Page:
This approach also demonstrated calculation of shape coefficient φ of Microcystis colonies based on the widely accepted stokes’ law. Three indicators including diameter, density and floatation velocity of colonies were measured to calibrate φ. The diameter was measured based on the projection of Microcystis colonies which will not reflect the real diameter of a colony. However, this gap was filled by shape coefficient because it is defined as a function of diameter in the current study. Similar relationship between shape coefficient and colony diameter was reported by Padisák et al.25. The density of Microcystis colonies without gas vesicles was measured by the DGC method. It is reported that the measuring error was ±0.001 kg m−3 26. Thus, the value of density used in the calibration was credible. The measurement of floatation velocity of colonies was easy and the results would be dependable if the experiment was carried out under a quiet homothermal condition. The relationship between colony size and floatation velocity in the current study was similar to that in the work of Nakamura et al. which proved that the velocity measured in the current study was credible15. Overall, our approach is a credible easy-to-use method to analyze buoyant density of Microcystis colonies.
Nakamura et al. suggested that the fractal dimension of Microcystis colonies can be used in the stokes’ law to calculate density of Microcystis15. They reported that this value was 2.5 for large colonies but was 3 for small ones. However, most colonies used in their study was lower than 500 μm which were much smaller than that found in Lake Taihu21 and some other water systems27. The fractal dimension of Microcystis colonies were calculated as 1.4 (data not shown) in the current study according to the method of Nakamura et al.15. It could be deduced that the fractal dimension of Microcystis colonies decreased along with the increase of colony size.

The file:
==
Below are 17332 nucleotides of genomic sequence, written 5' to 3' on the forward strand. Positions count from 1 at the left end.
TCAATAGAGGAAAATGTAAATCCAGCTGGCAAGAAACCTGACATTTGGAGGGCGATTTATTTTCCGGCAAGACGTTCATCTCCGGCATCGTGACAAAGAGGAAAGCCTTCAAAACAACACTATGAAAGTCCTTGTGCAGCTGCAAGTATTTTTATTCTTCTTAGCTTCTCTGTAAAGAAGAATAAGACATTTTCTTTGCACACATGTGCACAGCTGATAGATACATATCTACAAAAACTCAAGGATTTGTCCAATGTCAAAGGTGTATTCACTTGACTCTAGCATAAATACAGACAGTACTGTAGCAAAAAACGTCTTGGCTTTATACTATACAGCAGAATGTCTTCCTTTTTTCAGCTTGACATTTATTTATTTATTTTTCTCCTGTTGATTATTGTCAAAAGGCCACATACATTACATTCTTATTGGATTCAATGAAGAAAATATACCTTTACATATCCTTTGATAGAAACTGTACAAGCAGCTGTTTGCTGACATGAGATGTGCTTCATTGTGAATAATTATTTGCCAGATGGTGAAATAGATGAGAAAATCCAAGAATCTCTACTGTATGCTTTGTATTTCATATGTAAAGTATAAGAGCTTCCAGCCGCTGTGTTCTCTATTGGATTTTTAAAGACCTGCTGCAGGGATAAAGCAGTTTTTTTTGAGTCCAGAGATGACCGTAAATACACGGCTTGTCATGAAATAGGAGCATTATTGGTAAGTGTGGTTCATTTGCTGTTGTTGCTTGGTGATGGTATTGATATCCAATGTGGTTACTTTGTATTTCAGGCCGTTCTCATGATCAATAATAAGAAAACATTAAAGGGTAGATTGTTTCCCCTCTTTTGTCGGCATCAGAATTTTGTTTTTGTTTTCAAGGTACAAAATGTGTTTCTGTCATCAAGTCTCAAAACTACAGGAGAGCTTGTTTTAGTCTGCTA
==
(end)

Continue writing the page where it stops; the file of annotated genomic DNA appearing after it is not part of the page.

Density response to shapes and size of Microcystis colony
Our results also showed that density increased along with the increase of Microcystis colony size. The density of a colony was dependent upon the relative volume of mucilage and gas vesicles14. Even though, the density of gas vesicles was lower than 210 kg m−3 9, it was deduced that the relative volume of gas vesicles was not related to colony size according to the results of Nakamura et al.15. Thus, the relative volume of gas vesicles would not contribute to variation in density of Microcystis colonies with different size.
Reynolds and Jaworski reported that the number of cells (N) in a Microcystis colony could be calculated by formula 428:
If the diameter of Microcystis cells was assigned as 7.2 μm, the relative volumes of mucilage of colonies with diameters of 100 μm and 500 μm were be calculated as 56.5% and 55.6%, respectively15. Moreover, our previous study proved that the intercellular space in a colony is high when colony size is high29. Both of these results proved that the relative volume of mucilage increased along with the increase of colony size. In addition, the density of mucilage was reported as 999.6 kg m−3 which was heavier than that of a buoyant Microcystis colony14. Therefore, there’s every reason to believe that density of Microcystis colonies increased along with the increase of colony size because of the increase of the relative volume of mucilage.
It was interesting that the density of colonies in different Microcystis species was in the order M. wesenbergii > M. aeruginosa > M. ichthyoblabe. Zhu et al. well discussed the distributianal difference between cells and the mucilaginous matrix composed of EPS in different morphological Microcystis colonies30. They reported that the extracellular polysaccharide (EPS) content of Microcystis species in the same size class was different with M. aeruginosa > M. wesenbergii > Microcystis flos-aquae (similar to M. ichthyoblabe in the current study). However, the intercellular space of M. wesenbergii was occupied by liquid similar to water, the density of which was similar to that of mucilage. Thus, it could be concluded that the contribution of mucilage and liquid occupied in the intercelluar space to the density of Microcystis colonies was in the order M. wesenbergii > M. aeruginosa > M. ichthyoblabe. In other words, the differences in density of Microcystis colonies in different shapes were owing to the differences in relative volume of mucilage.